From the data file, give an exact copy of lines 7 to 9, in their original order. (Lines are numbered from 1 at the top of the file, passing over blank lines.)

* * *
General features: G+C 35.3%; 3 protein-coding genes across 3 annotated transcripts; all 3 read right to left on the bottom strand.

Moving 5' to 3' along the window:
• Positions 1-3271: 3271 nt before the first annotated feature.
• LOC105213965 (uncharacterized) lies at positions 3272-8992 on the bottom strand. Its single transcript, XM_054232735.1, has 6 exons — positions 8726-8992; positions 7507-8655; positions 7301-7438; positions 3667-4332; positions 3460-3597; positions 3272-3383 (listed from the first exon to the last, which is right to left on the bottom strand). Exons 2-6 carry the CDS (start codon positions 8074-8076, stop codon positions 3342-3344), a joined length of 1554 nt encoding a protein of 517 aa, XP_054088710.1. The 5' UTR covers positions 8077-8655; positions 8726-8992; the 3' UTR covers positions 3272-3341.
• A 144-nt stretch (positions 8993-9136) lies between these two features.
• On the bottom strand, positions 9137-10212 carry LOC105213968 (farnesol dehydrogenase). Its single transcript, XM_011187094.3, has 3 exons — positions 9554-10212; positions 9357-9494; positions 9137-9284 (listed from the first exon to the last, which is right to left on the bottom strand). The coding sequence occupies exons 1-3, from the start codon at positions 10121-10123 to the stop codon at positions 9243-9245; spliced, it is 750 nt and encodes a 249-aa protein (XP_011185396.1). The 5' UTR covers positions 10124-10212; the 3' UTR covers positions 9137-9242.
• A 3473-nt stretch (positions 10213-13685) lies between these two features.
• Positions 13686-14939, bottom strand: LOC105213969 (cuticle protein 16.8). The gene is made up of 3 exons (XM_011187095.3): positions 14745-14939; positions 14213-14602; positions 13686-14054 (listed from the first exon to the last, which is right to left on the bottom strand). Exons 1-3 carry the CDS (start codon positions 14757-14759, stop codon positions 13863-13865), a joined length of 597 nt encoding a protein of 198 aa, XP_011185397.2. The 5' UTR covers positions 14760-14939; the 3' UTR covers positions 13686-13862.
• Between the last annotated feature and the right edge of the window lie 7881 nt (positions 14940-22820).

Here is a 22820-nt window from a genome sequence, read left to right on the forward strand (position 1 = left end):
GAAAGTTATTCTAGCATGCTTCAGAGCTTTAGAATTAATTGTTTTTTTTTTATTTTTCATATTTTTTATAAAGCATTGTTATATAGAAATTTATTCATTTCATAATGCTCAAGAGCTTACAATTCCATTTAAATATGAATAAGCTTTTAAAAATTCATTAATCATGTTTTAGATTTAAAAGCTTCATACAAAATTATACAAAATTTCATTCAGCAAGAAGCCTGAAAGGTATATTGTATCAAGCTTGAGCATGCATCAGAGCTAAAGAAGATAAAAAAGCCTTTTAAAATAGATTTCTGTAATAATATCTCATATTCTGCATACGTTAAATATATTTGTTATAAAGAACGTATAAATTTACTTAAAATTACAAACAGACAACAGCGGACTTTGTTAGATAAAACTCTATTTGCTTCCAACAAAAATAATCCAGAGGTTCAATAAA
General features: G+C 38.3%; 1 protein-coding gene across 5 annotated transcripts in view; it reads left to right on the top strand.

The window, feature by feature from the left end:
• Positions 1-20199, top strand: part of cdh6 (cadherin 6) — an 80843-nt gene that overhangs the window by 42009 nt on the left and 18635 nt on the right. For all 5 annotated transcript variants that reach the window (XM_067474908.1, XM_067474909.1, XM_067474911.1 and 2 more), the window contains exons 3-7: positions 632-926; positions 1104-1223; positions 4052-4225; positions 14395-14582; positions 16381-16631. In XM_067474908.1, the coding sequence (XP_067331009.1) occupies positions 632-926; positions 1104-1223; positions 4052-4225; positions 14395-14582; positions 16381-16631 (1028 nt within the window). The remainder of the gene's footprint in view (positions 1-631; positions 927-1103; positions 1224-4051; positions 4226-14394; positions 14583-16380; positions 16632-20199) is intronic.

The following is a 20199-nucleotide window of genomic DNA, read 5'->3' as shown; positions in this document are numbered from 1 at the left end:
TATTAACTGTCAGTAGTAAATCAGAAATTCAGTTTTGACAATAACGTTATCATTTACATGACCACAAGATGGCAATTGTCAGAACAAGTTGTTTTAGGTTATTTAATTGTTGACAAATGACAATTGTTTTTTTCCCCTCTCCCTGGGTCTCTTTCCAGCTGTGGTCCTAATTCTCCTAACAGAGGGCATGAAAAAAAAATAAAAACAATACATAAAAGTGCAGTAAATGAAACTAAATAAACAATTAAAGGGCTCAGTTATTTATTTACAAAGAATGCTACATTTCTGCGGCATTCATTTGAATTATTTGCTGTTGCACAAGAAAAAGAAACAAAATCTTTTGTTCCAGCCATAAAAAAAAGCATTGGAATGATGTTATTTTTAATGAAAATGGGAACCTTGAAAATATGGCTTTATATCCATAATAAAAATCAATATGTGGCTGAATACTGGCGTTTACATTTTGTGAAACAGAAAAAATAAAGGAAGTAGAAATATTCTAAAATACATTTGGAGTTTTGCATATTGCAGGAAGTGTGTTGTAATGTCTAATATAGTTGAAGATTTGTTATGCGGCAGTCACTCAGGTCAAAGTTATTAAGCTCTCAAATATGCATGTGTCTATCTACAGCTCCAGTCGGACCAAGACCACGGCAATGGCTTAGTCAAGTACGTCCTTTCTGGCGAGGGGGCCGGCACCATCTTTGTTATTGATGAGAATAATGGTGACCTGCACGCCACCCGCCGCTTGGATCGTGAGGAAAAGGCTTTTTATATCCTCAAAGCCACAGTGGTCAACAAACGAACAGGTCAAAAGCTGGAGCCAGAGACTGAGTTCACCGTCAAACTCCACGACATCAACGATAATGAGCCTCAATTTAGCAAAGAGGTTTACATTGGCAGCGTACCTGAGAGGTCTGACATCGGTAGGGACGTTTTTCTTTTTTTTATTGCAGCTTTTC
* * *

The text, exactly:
• A 3473-nt stretch (positions 10213-13685) lies between these two features.
• Positions 13686-14939, bottom strand: LOC105213969 (cuticle protein 16.8). The gene is made up of 3 exons (XM_011187095.3): positions 14745-14939; positions 14213-14602; positions 13686-14054 (listed from the first exon to the last, which is right to left on the bottom strand). Exons 1-3 carry the CDS (start codon positions 14757-14759, stop codon positions 13863-13865), a joined length of 597 nt encoding a protein of 198 aa, XP_011185397.2. The 5' UTR covers positions 14760-14939; the 3' UTR covers positions 13686-13862.
• Between the last annotated feature and the right edge of the window lie 7881 nt (positions 14940-22820).